Hardwiring the Brain: Endocannabinoids Shape Neuronal Connectivity
Paul Berghuis, Ann M. Rajnicek, Yury M. Morozov, Ruth A. Ross, Jan Mulder, Gabriella M. Urbán, Krisztina Monory, Giovanni Marsicano, Michela Matteoli, Alison Canty, Andrew J. Irving, István Katona, Yuchio Yanagawa, Pasko Rakic, Beat Lutz, Ken Mackie, Tibor Harkany1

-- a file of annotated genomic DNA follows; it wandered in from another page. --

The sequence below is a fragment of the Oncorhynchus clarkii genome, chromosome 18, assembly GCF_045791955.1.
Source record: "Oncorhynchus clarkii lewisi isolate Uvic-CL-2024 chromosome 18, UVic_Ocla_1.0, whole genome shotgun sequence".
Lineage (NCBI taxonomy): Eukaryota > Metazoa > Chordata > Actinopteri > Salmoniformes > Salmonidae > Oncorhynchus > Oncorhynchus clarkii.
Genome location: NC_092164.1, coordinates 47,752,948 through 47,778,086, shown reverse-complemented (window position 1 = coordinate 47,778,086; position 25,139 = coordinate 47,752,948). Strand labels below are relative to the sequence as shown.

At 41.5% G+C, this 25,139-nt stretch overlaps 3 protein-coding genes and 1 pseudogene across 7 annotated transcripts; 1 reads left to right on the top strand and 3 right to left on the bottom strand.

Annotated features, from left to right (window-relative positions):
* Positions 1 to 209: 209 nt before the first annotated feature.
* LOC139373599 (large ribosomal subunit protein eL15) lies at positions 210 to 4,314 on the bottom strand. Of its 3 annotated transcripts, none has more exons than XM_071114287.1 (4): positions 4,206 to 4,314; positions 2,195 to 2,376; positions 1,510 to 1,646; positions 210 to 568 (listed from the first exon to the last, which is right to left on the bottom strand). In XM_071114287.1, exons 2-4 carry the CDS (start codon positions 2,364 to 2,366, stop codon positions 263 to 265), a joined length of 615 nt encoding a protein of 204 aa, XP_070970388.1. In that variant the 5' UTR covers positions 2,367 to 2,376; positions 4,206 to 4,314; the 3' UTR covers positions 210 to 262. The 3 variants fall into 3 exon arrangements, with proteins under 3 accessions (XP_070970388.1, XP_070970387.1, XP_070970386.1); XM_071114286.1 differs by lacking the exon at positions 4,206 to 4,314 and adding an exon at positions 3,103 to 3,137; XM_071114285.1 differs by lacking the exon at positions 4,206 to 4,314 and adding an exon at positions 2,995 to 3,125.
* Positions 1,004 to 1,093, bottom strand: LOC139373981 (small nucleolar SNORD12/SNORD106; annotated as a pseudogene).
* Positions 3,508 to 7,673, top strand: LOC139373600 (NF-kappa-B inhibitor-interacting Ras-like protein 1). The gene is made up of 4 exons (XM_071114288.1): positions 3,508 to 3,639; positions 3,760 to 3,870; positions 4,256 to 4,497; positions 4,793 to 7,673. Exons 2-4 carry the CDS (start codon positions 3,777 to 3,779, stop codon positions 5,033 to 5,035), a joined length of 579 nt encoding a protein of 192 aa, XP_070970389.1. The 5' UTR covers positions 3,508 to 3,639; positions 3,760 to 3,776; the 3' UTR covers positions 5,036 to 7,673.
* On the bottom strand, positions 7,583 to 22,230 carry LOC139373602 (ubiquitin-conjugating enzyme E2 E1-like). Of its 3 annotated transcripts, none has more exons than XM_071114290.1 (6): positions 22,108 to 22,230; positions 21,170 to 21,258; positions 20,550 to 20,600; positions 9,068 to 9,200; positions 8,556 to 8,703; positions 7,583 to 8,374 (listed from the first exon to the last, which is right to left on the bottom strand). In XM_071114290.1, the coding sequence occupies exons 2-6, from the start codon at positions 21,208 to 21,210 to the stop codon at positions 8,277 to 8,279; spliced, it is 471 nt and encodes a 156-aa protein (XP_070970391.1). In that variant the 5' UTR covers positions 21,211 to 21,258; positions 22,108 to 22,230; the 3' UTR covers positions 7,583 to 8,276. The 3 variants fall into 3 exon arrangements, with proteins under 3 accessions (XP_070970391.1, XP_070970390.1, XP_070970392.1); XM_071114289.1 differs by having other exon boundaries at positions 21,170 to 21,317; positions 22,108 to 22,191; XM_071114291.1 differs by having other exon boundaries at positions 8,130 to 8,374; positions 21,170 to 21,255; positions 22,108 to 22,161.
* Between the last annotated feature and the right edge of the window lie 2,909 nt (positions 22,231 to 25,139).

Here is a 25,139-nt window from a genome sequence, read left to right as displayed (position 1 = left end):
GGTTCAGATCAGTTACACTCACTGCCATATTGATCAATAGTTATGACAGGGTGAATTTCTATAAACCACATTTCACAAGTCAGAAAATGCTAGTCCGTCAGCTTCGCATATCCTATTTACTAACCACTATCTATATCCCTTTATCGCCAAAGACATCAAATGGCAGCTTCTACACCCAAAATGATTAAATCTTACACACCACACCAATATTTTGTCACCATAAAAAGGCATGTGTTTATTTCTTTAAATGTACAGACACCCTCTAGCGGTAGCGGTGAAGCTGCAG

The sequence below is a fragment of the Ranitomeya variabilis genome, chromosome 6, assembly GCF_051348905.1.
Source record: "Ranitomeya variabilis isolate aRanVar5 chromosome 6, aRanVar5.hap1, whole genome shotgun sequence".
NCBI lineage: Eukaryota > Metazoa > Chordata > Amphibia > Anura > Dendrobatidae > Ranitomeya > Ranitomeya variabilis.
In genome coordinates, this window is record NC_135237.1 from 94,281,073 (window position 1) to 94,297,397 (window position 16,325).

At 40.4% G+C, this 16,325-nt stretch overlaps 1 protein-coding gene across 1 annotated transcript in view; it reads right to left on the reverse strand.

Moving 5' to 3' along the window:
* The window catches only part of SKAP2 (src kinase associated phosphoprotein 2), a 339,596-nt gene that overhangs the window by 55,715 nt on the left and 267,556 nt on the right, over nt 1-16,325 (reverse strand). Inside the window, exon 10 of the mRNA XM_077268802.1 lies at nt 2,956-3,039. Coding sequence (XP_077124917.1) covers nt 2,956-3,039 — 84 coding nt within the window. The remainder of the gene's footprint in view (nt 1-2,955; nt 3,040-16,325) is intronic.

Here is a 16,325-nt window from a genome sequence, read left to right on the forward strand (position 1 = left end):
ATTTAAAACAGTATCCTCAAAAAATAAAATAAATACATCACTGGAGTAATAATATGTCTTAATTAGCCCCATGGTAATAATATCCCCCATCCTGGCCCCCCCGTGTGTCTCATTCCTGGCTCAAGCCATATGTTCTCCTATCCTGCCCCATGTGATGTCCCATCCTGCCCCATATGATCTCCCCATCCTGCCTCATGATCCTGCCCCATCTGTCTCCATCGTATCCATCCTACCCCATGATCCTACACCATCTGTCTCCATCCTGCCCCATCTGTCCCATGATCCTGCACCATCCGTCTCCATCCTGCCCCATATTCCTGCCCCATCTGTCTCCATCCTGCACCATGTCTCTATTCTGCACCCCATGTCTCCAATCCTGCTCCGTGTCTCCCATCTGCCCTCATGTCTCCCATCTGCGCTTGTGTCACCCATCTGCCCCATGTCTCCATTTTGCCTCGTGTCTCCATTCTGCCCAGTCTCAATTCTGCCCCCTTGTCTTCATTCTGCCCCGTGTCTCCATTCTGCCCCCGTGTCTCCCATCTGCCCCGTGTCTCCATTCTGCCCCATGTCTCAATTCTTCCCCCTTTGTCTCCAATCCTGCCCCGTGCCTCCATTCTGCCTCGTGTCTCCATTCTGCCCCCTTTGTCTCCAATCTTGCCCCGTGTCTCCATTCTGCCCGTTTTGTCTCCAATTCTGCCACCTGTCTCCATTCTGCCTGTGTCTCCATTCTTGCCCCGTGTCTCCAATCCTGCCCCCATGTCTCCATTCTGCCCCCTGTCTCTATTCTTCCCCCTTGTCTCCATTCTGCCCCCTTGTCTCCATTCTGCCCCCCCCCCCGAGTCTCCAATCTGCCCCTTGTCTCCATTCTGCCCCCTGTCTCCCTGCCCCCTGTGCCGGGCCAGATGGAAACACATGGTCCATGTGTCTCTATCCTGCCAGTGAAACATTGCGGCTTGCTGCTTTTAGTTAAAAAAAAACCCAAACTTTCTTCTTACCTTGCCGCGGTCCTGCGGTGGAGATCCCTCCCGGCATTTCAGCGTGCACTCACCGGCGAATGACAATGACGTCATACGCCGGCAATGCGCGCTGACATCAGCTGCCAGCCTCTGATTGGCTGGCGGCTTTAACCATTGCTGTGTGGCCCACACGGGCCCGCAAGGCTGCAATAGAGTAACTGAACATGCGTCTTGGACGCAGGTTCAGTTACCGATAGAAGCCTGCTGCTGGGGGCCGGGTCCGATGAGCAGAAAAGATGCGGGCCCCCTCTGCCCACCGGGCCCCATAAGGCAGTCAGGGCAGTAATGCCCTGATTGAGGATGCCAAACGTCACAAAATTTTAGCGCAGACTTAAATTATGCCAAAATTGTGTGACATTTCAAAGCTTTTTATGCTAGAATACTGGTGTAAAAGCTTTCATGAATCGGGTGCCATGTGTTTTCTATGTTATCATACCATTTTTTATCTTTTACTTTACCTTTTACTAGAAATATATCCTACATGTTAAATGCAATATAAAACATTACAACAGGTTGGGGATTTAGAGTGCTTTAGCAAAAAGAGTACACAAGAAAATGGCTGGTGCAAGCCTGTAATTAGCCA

The roles of endocannabinoid signaling during central nervous system development are unknown. We report that CB1 cannabinoid receptors (CB1Rs) are enriched in the axonal growth cones of g-aminobutyric acid–containing (GABAergic) interneurons in the rodent cortex during late gestation. Endocannabinoids trigger CB1R internalization and elimination from filopodia and induce chemorepulsion and collapse of axonal growth cones of these GABAergic interneurons by activating RhoA. Similarly, endocannabinoids diminish the galvanotropism of Xenopus laevis spinal neurons. These findings, together with the impaired target selection of cortical GABAergic interneurons lacking CB1Rs, identify endocannabinoids as axon guidance cues and demonstrate that endocannabinoid signaling regulates synaptogenesis and target selection in vivo.